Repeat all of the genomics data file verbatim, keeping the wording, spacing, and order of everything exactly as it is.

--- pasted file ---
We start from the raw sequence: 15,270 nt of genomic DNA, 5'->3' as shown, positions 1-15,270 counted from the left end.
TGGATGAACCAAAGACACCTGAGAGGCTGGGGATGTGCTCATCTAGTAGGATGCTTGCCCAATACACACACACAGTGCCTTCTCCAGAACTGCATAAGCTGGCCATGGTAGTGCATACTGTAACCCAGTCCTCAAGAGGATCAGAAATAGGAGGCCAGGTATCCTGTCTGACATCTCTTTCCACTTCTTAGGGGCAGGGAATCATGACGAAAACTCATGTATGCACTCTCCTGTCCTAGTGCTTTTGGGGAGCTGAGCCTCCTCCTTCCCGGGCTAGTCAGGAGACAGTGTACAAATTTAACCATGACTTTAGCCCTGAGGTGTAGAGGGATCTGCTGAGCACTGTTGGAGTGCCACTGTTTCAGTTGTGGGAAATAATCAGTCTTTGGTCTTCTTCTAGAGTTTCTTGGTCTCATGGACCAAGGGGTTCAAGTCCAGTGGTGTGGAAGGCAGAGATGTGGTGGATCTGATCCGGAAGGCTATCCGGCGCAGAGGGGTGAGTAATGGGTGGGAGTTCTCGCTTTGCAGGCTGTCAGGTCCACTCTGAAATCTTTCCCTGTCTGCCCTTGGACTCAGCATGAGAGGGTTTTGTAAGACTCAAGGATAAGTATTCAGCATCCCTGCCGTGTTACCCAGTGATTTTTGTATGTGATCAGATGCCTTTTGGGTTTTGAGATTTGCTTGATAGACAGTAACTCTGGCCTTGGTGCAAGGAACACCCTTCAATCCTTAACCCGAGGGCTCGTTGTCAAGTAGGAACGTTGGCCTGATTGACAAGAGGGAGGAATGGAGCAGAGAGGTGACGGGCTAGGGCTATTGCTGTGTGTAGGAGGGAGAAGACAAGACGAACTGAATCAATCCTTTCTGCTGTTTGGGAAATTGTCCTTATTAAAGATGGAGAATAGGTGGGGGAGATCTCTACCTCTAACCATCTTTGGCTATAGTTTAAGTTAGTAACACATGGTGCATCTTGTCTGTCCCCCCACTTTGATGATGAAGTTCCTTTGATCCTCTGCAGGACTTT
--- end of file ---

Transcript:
We start from the raw sequence: 15,270 nt of genomic DNA, 5'->3' as shown, positions 1-15,270 counted from the left end.
TGGATGAACCAAAGACACCTGAGAGGCTGGGGATGTGCTCATCTAGTAGGATGCTTGCCCAATACACACACACAGTGCCTTCTCCAGAACTGCATAAGCTGGCCATGGTAGTGCATACTGTAACCCAGTCCTCAAGAGGATCAGAAATAGGAGGCCAGGTATCCTGTCTGACATCTCTTTCCACTTCTTAGGGGCAGGGAATCATGACGAAAACTCATGTATGCACTCTCCTGTCCTAGTGCTTTTGGGGAGCTGAGCCTCCTCCTTCCCGGGCTAGTCAGGAGACAGTGTACAAATTTAACCATGACTTTAGCCCTGAGGTGTAGAGGGATCTGCTGAGCACTGTTGGAGTGCCACTGTTTCAGTTGTGGGAAATAATCAGTCTTTGGTCTTCTTCTAGAGTTTCTTGGTCTCATGGACCAAGGGGTTCAAGTCCAGTGGTGTGGAAGGCAGAGATGTGGTGGATCTGATCCGGAAGGCTATCCGGCGCAGAGGGGTGAGTAATGGGTGGGAGTTCTCGCTTTGCAGGCTGTCAGGTCCACTCTGAAATCTTTCCCTGTCTGCCCTTGGACTCAGCATGAGAGGGTTTTGTAAGACTCAAGGATAAGTATTCAGCATCCCTGCCGTGTTACCCAGTGATTTTTGTATGTGATCAGATGCCTTTTGGGTTTTGAGATTTGCTTGATAGACAGTAACTCTGGCCTTGGTGCAAGGAACACCCTTCAATCCTTAACCCGAGGGCTCGTTGTCAAGTAGGAACGTTGGCCTGATTGACAAGAGGGAGGAATGGAGCAGAGAGGTGACGGGCTAGGGCTATTGCTGTGTGTAGGAGGGAGAAGACAAGACGAACTGAATCAATCCTTTCTGCTGTTTGGGAAATTGTCCTTATTAAAGATGGAGAATAGGTGGGGGAGATCTCTACCTCTAACCATCTTTGGCTATAGTTTAAGTTAGTAACACATGGTGCATCTTGTCTGTCCCCCCACTTTGATGATGAAGTTCCTTTGATCCTCTGCAGGACTTT